Even before our world changed thanks to Covid-19, social media was increasingly playing a part in our lives. Facebook, Instagram and Twitter are just some of the big players amongst an ever increasing plethora of options. Also of increased prevalence are specific groups, it seems for almost every interest, where social media goers can find like-minded individuals with whom to exchange posts, recommendations and ideas.
Lockdown understandably widened the field as we all resorted to online providers for everything from exercise, to food, to ideas on how to occupy our bored children. There seemed to be an “online” place for everything, and few of us were immune.
One phenomenon I began to observe was the extent to which these online groups and spaces then became a place for sharing beyond their initial purpose. It’s understandable of course – after all one can assume that most people who took the bother to join, for example, a closed Facebook group did so because they had at the very least interests in common with fellow members. If you’ve joined a kid’s crafting group, there’s a good chance that someone on it might have a decent chocolate chip cookie recipe!
However, I have found myself troubled by the use of such platforms to ask advice that goes well beyond the expertise of most of the members contributing; and that includes advice about the law. Family law in particular it seems regularly features. In a way, it is not difficult to understand why. Such groups and forums can seem like a “safe space” to share your story with like-minded people; some of whom are bound therefore to have gone through similar experiences. It is human to want to reach out and connect with those who have already trodden the path you are starting down and therefore might be able to offer assurance and advice.
As a family lawyer, what worries me is how often in these situations posts and discussions morph into the tendering of legal advice by those not qualified to give it. This takes many forms. It includes individuals repeating legal advice to the “original poster” which they themselves had received and which clearly (at least to the eyes of an expert) is not applicable to the OP’s circumstances; or giving advice which is wholly legally incorrect. Perhaps most disappointingly, these feeds are all too often full of advice to stay away from the lawyers who, the well-meaning responder will insist, don’t care, are not there to help anyone, and will inevitably make the situation worse. This couldn’t be further from the truth.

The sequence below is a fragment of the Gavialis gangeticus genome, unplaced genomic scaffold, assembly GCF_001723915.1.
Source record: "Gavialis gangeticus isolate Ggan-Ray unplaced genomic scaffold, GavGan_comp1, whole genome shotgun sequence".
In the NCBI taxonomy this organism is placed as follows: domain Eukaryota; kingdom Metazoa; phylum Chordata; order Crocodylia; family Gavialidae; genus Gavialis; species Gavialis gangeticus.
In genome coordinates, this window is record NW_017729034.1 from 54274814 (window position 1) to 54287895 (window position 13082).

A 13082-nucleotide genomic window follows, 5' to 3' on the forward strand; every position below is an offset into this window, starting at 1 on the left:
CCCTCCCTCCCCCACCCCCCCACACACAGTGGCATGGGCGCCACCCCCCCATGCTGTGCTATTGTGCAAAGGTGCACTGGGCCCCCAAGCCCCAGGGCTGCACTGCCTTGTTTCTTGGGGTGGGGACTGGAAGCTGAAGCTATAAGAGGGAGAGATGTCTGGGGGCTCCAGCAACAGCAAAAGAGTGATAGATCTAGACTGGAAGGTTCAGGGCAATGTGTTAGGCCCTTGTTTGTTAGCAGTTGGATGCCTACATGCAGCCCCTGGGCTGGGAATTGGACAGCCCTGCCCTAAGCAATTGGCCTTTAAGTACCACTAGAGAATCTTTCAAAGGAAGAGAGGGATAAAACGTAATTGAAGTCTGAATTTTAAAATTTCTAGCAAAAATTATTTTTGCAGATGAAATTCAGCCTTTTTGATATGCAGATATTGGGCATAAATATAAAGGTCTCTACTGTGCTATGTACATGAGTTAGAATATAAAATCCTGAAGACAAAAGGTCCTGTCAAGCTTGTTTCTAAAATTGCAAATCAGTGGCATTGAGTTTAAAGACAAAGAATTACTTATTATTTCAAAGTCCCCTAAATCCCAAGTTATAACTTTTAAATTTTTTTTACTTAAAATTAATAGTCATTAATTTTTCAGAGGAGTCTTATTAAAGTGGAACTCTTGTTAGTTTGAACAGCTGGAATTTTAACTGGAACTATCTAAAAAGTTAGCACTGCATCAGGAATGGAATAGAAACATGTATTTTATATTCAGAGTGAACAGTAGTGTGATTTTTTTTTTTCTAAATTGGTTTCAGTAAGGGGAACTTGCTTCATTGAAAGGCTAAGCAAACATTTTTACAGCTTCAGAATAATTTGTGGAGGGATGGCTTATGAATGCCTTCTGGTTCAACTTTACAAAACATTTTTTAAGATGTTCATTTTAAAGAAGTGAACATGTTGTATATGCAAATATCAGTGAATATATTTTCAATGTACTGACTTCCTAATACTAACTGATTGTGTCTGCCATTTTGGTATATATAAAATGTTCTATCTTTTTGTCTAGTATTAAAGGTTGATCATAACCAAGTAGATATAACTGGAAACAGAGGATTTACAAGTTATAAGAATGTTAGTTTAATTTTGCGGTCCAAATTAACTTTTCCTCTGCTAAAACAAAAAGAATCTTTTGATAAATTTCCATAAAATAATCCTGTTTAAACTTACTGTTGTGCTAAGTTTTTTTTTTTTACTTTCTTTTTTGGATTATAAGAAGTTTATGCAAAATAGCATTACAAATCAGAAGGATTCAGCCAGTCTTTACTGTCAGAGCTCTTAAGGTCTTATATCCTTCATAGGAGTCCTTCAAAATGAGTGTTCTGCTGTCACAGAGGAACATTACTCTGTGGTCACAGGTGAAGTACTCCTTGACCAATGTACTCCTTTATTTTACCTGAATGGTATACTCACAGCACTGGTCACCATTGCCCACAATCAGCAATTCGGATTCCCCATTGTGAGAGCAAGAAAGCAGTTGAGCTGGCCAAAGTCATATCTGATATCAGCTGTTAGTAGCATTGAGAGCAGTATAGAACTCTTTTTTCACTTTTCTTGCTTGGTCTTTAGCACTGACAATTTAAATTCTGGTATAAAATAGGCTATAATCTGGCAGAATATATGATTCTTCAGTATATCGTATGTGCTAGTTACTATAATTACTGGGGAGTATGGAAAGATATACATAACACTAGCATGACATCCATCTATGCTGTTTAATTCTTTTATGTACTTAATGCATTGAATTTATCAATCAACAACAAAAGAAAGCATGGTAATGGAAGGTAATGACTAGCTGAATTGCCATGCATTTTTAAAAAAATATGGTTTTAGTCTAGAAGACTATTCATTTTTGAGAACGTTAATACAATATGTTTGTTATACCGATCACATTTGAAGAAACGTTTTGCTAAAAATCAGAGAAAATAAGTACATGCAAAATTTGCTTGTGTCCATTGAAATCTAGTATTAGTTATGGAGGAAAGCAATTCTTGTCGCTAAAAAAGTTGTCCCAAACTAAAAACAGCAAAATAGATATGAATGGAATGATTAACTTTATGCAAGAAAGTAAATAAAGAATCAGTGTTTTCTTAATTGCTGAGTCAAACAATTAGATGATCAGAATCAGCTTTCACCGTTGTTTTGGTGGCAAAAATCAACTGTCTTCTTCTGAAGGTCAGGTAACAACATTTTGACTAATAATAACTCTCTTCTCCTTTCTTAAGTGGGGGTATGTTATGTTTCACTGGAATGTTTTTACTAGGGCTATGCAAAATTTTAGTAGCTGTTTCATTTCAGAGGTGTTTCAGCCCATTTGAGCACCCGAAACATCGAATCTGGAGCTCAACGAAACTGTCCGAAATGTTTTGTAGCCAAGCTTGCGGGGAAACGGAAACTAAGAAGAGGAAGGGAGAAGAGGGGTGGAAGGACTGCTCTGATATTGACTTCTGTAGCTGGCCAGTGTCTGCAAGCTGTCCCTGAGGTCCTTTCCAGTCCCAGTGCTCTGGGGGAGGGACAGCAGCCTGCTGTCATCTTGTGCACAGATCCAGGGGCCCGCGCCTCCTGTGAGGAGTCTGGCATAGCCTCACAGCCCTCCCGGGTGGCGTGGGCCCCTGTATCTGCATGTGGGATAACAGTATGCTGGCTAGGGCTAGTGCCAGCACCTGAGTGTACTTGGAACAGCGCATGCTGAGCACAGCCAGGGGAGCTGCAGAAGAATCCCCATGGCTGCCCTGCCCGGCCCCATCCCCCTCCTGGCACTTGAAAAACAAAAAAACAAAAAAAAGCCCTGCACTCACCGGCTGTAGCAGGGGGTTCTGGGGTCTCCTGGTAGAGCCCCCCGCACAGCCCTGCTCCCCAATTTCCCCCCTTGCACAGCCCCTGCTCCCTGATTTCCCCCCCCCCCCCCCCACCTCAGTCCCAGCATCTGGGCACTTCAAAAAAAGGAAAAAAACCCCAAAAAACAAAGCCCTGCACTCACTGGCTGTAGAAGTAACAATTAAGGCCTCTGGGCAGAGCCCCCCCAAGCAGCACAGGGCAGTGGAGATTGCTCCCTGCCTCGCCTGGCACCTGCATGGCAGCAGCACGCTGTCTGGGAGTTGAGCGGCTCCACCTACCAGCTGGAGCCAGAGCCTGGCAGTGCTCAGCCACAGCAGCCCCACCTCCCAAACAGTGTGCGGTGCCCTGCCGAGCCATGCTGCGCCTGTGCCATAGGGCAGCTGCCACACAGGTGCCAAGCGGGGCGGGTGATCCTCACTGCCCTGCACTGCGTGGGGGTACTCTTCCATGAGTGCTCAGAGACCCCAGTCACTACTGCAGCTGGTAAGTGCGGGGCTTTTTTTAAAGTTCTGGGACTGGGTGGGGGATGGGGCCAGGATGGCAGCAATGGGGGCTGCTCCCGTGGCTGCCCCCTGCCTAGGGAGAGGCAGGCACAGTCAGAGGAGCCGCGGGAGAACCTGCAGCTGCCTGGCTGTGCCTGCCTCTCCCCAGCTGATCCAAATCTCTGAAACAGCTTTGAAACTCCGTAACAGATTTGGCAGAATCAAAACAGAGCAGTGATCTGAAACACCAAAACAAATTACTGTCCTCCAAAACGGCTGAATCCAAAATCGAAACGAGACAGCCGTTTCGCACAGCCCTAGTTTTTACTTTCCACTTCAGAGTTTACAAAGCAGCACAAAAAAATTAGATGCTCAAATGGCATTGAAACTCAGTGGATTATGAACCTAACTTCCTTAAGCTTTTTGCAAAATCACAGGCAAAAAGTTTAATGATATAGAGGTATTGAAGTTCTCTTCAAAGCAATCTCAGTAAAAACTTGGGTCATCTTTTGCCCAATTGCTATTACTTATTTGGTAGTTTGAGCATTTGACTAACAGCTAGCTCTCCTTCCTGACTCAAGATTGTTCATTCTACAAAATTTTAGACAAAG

It is interesting that the moderators/admin of many such groups and forums will shut down any posts asking for medical advice, undoubtedly because erroneous medical advice could lead to serious consequences. It is quite right that they do so – the other mums in your online baby group are clearly not the people you should be trusting to give definitive medical advice on a dodgy looking mole. Whilst of course the consequences of incorrect legal advice may not be potentially life threatening, the financial and emotional consequences could be catastrophic and it is therefore disappointing that those who carefully police medical queries allow legal discussions to proceed unfettered.
The moral of the story? Family law is complicated. Every family is individual and dynamic. Rarely is there a “one size fits all” approach that applies to every case. Relying upon any “advice”, however well-meaning, from someone who is not a family lawyer could have potentially serious consequences. With that in mind, we would urge anyone with a family law issue to seek proper legal advice and not rely on that found on Facebook groups; internet forums; or similar. Getting the right advice at the earliest stage possible is absolutely critical. We do care; we are there to help; and more often than not we can make (at least some things!) better.
If you would like further information regarding the topics discussed in this blog, please contact:
Sally Nash by email: firstname.lastname@example.org or by phone: 07487 802 488 / 0131 285 4793
Philippa Cunniff by email: email@example.com or by phone: 07487 800 526 / 0131 285 4792
You can also visit our Family Law Team page by clicking here.
The information and opinions contained in this blog are for information only. They are not intended to constitute advice and should not be relied upon or considered as a replacement for advice. Before acting on any of the information contained in this blog, please seek specific advice from Gilson Gray.